Along the border between Poland and Belarus, a low-intensity battle between the two countries is underway. Desperate migrants from the Middle East are caught in the crossfire.
Belarusian dictator Alexander Lukashenko is arranging with travel agencies to fly Iraqi and Afghan migrants to Belarus, and then having his police and soldiers escort them to the Polish frontier to herd them into the European Union.
His action is meant not as a humane gesture but rather as retaliation for EU sanctions imposed on Belarus over human rights abuses.
Poland, along with similarly impacted Lithuania, responded by forcing migrants back into Belarus and constructing barbed wire barriers, which are soon to be followed by permanent fencing.
The would-be refugees paid thousands of dollars to get into Europe but are arriving only within sight of it. In limbo, they are encamped in forests and fields awaiting their fate in the cold eastern European autumn.
About 2,000 are estimated to be huddled near the Polish border; four have already frozen to death.
The EU is backing Warsaw and considering whether to add more economic sanctions on Minsk. Even nominally migrant-friendly Germany is willing to send police to patrol the Polish frontier.
Officials are calling Lukashenko’s stratagem a form of hybrid warfare, normally defined as a mixture of military aggression with lower-key tools like cyber-warfare and disinformation to harass an enemy.
It’s hard to think of a time when a flow of migrants in flight from war, repression or poverty has been created as a weapon in an otherwise unrelated political conflict.
Governments have not uncommonly fomented refugee floods in order to cleanse territories of civilians perceived as enemy sympathizers or agents: Israel drove out Palestinians; Serbia tried to remove Albanians from Kosovo; government forces have driven Rohingya Muslims from Myanmar to Bangladesh.
Sometimes, governments displace populations in their own countries as sectarian purges. Stalin moved several minorities deep into Siberia; Turkey and Greece exchanged Greek and Turkish Cypriot populations into still-separate separate territories within Cyprus; Germany’s Nazis tried to eradicate the country’s entire Jewish population, along with Jews throughout the European lands it conquered.
In the Belarusian case, it is about harassing neighboring countries. Lukashenko wants to blackmail Europe into lifting sanctions and let him get on with political oppression in peace.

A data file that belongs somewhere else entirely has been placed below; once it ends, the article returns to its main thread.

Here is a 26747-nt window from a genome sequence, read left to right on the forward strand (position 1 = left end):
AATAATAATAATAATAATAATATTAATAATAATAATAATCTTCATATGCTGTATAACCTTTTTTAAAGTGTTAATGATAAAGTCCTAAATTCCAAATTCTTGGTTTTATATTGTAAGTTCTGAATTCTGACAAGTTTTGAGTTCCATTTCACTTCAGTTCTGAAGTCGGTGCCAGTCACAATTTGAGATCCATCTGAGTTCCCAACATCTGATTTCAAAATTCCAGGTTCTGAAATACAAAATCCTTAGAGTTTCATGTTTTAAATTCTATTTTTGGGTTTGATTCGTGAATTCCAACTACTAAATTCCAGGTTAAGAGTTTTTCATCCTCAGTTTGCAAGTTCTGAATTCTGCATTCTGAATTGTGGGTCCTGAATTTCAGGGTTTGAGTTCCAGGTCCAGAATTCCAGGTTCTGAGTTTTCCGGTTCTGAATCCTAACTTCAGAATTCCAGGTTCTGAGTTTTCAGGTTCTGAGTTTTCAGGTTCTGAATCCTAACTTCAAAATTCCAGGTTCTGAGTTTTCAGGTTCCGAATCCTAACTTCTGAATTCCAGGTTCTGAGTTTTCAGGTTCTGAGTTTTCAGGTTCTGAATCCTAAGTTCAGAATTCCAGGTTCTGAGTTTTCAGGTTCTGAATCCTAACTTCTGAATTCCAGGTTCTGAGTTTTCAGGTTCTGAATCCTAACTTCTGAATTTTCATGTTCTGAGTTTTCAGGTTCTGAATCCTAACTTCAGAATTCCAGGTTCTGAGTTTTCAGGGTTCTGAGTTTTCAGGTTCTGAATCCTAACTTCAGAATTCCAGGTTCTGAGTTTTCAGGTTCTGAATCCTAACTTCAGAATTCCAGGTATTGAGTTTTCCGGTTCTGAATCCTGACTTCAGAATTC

From 2020 into 2021, thousands of Belarusians protested an apparently fraudulent presidential election. Lukashenko detained thousands and kept about 500 in jail. Scores of pro-democracy activists fled into exile – welcome in adjoining Poland and Lithuania.
Expanded sanctions came into play last year when Lukashenko ordered his air force to divert a commercial flight from its path to Lithuania and land in Minsk. Police arrested a pro-democracy journalist and his girlfriend.
Lukashenko further retaliated by ferrying migrants from the Middle East to Minsk.
The gambit incited Poland’s fierce opposition to Middle East immigration and coolness even to refugees from Afghanistan, which is once again under the rule of the fundamentalist Taliban movement.
Moreover, since Germany’s one-off welcome to a million aspiring refugees in 2015, nationalist parties across Europe gained political traction through opposition to migration. Even countries that frequently espouse “solidarity” – France and Germany – are fearful of a big wave of migrants from Taliban-ruled Afghanistan.
“Poland defended itself against the wave of refugees in 2015 and it will also defend itself now,” said Piotr Gliński, deputy prime minister and minister of culture. “We will act responsibly. We will defend Poland.”
Besides putting the EU in a bind, the conflict created a quandary for pro-refugee activists. They know Lukashenko is only using the issue to win repressive free rein at home. Nonetheless, they want Poland not to push refugees into Belarus but to let them gain entrance and access EU rules for gaining political asylum.
“The pushbacks that are happening are illegal not only in the international but also EU law,” Marta Gorczynska, a Polish lawyer and refugee advocate, told Foreign Policy magazine. That, she said, means that the EU “should condemn Poland for what it’s doing at its external borders.”
Europe seems to be in no mood to liberalize refugee policy. The Belarus border stand-off is happening amid a new wave of refugee movements. The EU is trying to interdict boats ferrying migrants from North Africa to Italy while individual countries are building barriers to curb migration by land from the east.
And Poland’s Prime Minister Mateusz Morawiecki raised the geopolitical stakes by blaming Russia’s President Vladimir Putin – whose country is also subject to EU sanctions, over its 2014 invasion of Ukraine: “This attack which Lukashenko is conducting has its mastermind in Moscow; the mastermind is President Putin,”
But what to do about it? Lukashenko and Putin have proved resistant to sanctions. And tensions with Russia seem destined to increase.
Putin complained a week ago both about talk of Ukraine and Georgia both joining NATO, and also about US military aid to Kyiv. He has once again moved tank and artillery units near the Ukraine border, as he did last summer, raising fears of another invasion.
Wednesday, in a muscularly showy display of support for Lukashenko Putin, sent two strategic bombers to fly the skies over Belarus.
In that context, Lukashenko’s maneuvers, while cruel and irritating, are but a piece of a larger, unstable eastern Europe mosaic.
Daniel Williams is a career foreign correspondent, currently based in Rome.